Since 1987 I have made my home in the ruburbs (rural suburbs) of Kansas City, where peaceful surroundings can, when necessary, ameliorate the stresses of the luthier’s life. The Guitar Workshop, Inc. now consists of two people: me and my wife Carol, who does no luthing but supports me in so many ways, more ways than I can recount… listening to me while smiling and attentive (if uncomprehending) as I prate about my work in luthierbabble, correcting my spelling and grammar (she’s an English teacher), etc.
My dream of becoming a middle-aged guitar prodigy came to an abrupt halt in 1988. I took my latest creation with me to New England on a vacation with my family, thinking relatives who lived there would appreciate seeing one. My guitar wowed them all, but my guitar playing impressed no one. During that vacation, I doggedly persisted trying to learn a piece that was far beyond my capability. When I returned, a friend who is a truly gifted guitarist stopped by to fetch a repair. He picked up the guitar I had taken to New England and proceeded to play perfectly, with a serene face, the very song I had struggled with so hopelessly. That was the end for me.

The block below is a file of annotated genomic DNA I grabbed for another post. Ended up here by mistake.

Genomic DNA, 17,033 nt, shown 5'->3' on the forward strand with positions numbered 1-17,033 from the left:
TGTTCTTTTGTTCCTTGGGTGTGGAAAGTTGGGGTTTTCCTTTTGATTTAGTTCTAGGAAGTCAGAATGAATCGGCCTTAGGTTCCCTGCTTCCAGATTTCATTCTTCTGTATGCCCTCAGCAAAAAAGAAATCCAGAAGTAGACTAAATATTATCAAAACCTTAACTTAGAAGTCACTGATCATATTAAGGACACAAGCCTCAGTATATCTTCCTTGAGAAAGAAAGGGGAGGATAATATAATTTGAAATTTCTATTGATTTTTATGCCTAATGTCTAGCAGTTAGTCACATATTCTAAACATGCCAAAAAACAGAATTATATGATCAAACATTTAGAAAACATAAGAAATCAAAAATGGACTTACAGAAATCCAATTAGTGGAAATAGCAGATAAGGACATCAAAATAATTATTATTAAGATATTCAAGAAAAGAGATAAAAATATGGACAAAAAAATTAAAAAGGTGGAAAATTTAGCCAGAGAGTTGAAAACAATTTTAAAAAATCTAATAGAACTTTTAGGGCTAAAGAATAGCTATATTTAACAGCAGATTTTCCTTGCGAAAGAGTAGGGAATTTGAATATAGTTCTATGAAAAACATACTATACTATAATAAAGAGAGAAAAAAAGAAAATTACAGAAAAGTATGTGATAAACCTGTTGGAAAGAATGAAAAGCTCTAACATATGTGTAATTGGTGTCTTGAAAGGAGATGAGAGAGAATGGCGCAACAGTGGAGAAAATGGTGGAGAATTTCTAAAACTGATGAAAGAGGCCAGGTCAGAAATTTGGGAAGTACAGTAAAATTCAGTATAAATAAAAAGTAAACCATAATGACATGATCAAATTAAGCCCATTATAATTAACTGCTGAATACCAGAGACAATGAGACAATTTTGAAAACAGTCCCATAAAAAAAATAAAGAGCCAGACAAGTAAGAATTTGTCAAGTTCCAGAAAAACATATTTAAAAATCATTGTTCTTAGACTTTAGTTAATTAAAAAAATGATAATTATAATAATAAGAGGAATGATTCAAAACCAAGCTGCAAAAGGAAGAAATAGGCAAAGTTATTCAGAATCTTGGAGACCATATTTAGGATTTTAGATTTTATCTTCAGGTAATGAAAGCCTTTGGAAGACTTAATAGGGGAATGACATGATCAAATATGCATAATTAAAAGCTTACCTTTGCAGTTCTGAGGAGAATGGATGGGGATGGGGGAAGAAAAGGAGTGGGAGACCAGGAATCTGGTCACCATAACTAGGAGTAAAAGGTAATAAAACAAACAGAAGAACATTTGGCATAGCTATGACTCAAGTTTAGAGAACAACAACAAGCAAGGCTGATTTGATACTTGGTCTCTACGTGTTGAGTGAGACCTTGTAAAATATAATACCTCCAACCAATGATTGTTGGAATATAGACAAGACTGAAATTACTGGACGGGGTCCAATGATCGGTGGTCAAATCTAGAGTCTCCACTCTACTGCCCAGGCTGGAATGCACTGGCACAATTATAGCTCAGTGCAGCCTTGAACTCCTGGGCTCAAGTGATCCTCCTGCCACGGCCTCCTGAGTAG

However, in 2004, at age 64, my 45-year layoff on the trumpet came to an end. One day I returned from a shopping trip with a new student-model trumpet purchased on a silly impulse. I remember thinking all the way home, “You old fool, you’re not gonna be able to get a peep out of that thing.” Within a week I was sight-reading hymns from my church hymnal. It was like riding a bicycle again. Of course, I didn’t start right off mountain biking, but my strength returned with some time and work, and nowadays I make regular appearances at my church with my horns (six of them, different pitches from flugelhorn to piccolo trumpet) playing music I would rate as advanced intermediate.
My life seems to me today like a full circle which contains love of music and also the urge to make things, and the parts seem to me to add to each other. Taking up trumpeting again, for instance, has given me new insights into the music of the guitar and how the instrument, in the hands of the guitarist, creates that music. But the specific events themselves have been so unpredictable that only God could have conjoined them as He did.